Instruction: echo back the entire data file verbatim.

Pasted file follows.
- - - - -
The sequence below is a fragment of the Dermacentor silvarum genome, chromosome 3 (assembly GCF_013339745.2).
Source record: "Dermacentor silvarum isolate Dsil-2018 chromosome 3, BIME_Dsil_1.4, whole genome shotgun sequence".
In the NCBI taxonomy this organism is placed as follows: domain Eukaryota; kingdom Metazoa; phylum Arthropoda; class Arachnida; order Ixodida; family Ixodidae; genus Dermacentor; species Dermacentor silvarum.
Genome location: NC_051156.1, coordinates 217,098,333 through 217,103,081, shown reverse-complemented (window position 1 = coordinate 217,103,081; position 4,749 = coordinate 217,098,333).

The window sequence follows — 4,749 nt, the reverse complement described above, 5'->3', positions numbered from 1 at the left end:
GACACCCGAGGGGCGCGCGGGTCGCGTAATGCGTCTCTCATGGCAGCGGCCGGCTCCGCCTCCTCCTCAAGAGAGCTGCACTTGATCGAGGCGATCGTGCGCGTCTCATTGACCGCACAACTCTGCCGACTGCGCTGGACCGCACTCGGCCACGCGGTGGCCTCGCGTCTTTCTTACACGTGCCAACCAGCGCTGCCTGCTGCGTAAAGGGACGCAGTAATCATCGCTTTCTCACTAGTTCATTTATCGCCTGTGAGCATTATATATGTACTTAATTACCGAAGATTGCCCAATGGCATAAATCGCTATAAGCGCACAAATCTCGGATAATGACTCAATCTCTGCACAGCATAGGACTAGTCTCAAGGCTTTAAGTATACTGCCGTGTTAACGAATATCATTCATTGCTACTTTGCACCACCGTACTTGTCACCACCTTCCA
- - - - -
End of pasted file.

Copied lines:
The sequence below is a fragment of the Dermacentor silvarum genome, chromosome 3 (assembly GCF_013339745.2).
Source record: "Dermacentor silvarum isolate Dsil-2018 chromosome 3, BIME_Dsil_1.4, whole genome shotgun sequence".
In the NCBI taxonomy this organism is placed as follows: domain Eukaryota; kingdom Metazoa; phylum Arthropoda; class Arachnida; order Ixodida; family Ixodidae; genus Dermacentor; species Dermacentor silvarum.
Genome location: NC_051156.1, coordinates 217,098,333 through 217,103,081, shown reverse-complemented (window position 1 = coordinate 217,103,081; position 4,749 = coordinate 217,098,333).

The window sequence follows — 4,749 nt, the reverse complement described above, 5'->3', positions numbered from 1 at the left end:
GACACCCGAGGGGCGCGCGGGTCGCGTAATGCGTCTCTCATGGCAGCGGCCGGCTCCGCCTCCTCCTCAAGAGAGCTGCACTTGATCGAGGCGATCGTGCGCGTCTCATTGACCGCACAACTCTGCCGACTGCGCTGGACCGCACTCGGCCACGCGGTGGCCTCGCGTCTTTCTTACACGTGCCAACCAGCGCTGCCTGCTGCGTAAAGGGACGCAGTAATCATCGCTTTCTCACTAGTTCATTTATCGCCTGTGAGCATTATATATGTACTTAATTACCGAAGATTGCCCAATGGCATAAATCGCTATAAGCGCACAAATCTCGGATAATGACTCAATCTCTGCACAGCATAGGACTAGTCTCAAGGCTTTAAGTATACTGCCGTGTTAACGAATATCATTCATTGCTACTTTGCACCACCGTACTTGTCACCACCTTCCA